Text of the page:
Wednesday, December 17, 2014

On the Eighth Dog Day of Christmas, . . . .

The Twelve Dog Days of Christmas
Day Eight: Good Dog Books

Still can't find the perfect gift for a reader this holiday season? Check out these three new excellent books from 2013 and 2014.

Bloodhound in Blue: The True Tales of Police Dog JJ and his Two-Legged Partner, by Adam Russ (Globe Pequot, 2013, 274 pages, $24.95)

Bloodhound in Blue is an easy interesting read, the story of a Utah peace officer, the bloodhound he trained, and how they both changed policy in police departments across the nation. Well-written, it tells the tale of long frustrations and well-earned victories as Officer Serio and JJ his bloodhound changed thinking by being patient - and successful in finding bad guys as well as lost children.

Uplifting, Four-legged "Monster" Tracker

JJ the bloodhound had a 90% find success, better than humans in the police department. He was the first tracking canine: others were patrol or attack dogs.

Interspersed with facts about the breed, Bloodhound will make you more aware of how helpful our best friends can be!
Animal Madness: How Anxious Dogs, Compulsive Partos, and Elephants in Recovery Help Us Understand Ourselves, by Laurel Braitman (Simon & Schuster, 2014, 373 pages, $28)

Best of the Current Quintet

Recent months have seen an inordinate number of incredibly fascinating dog books: among them Chaser, Decoding Your Dog, Citizen Canine (see below), Travels with Casey (also reviewed on DogEvals), and now, Animal Madness (also reviewed on DogEvals), which may be even better than the first three (but it's a close call)!


Though written by a PhD in Science History, Animal Madness is not a dry text but surprisingly fast-reading. Opening with the author's own dog who may have been 'mad' in having a mental illness/behavior issue - separation anxiety (SA) - Braitman then takes us around the world to talk to experts in animal topics, wild and domesticated and tame, and the situations they must adapt to, successfully or not. From elephants to parrots and beyond.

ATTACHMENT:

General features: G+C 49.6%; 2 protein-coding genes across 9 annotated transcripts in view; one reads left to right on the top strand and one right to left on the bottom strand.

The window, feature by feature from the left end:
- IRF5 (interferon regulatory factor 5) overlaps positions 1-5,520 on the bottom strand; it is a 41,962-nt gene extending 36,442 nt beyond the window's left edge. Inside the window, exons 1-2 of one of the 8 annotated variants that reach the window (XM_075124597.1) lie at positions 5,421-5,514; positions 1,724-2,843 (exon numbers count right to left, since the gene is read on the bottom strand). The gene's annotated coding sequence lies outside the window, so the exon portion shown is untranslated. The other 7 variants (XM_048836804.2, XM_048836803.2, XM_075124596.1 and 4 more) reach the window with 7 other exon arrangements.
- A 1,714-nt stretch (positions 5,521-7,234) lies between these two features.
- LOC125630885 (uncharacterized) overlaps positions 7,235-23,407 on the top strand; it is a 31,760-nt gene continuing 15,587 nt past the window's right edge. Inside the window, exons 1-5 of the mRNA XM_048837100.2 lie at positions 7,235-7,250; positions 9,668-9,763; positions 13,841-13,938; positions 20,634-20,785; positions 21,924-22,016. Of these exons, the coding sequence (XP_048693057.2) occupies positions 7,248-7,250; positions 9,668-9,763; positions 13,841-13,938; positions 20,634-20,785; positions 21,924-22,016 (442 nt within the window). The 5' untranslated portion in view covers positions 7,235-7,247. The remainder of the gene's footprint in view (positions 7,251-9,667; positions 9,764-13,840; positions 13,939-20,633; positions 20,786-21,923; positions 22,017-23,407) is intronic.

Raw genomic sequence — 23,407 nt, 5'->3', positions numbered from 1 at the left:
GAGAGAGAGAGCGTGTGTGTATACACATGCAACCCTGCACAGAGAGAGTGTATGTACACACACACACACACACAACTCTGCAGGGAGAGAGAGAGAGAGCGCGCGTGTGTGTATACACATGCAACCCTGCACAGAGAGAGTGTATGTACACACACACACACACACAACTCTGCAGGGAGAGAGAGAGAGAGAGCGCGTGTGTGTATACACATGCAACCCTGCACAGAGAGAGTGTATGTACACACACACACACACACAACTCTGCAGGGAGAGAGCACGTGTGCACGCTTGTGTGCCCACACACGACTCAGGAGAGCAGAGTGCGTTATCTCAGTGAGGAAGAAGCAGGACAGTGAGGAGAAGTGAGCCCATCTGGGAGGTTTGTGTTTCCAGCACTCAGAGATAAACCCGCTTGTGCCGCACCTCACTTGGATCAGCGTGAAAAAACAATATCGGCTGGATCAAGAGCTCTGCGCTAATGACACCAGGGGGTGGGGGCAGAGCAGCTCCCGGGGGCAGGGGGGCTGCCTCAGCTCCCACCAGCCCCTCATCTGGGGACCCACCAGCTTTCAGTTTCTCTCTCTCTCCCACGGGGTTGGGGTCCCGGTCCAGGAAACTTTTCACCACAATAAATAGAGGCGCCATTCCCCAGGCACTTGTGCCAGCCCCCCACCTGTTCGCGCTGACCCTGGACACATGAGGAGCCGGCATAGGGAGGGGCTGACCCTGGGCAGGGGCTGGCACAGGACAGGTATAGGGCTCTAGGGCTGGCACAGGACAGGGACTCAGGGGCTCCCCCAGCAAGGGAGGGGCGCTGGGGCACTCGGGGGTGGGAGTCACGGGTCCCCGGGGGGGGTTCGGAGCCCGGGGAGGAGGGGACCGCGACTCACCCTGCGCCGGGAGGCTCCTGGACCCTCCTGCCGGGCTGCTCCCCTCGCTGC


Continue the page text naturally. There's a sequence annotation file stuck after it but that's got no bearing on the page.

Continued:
Another easy read, Madness can be skipped from section to section but the thread of Braitman's personal experience of having an SA dog is the glue that holds various chapters together and ends the stories with closure.

Dr. Braitman can also be heard giving a TED talk. Neither the talk nor the book should be missed!
Citizen Canine: Our Evolving Relationship with Cats and Dogs, by David Grimm (Public Affairs [Perseus Book Group], 337 pages, 2014, $26.99)

Family. Person. Citizen.

Recent history of the canine-human relationship has evolved so that our dog has become nearly a member of the family, followed by a few cases of Fido being considered legally a person, so is 'citizen' far behind?

Dr. Grimm, a geneticist and journalist, traces the canine story over the past several decades and centuries as Dog has gradually moved into our homes and into our hearts.

This third easy-reading book is as fascinating as the previous two. Learn about the amazing origin of the ASPCA (betcha can't guess how it got started!). Are animal abusers really more prone than non-animal abusers to become serial killers?

The author, like Dr. Braitman, is fortunate to have face-to-face conversations with the movers and shakers of the dog world of scientists, veterinarians and trainers. And he doesn't leave out cats, either!

Tomorrow: It's a Wrap!

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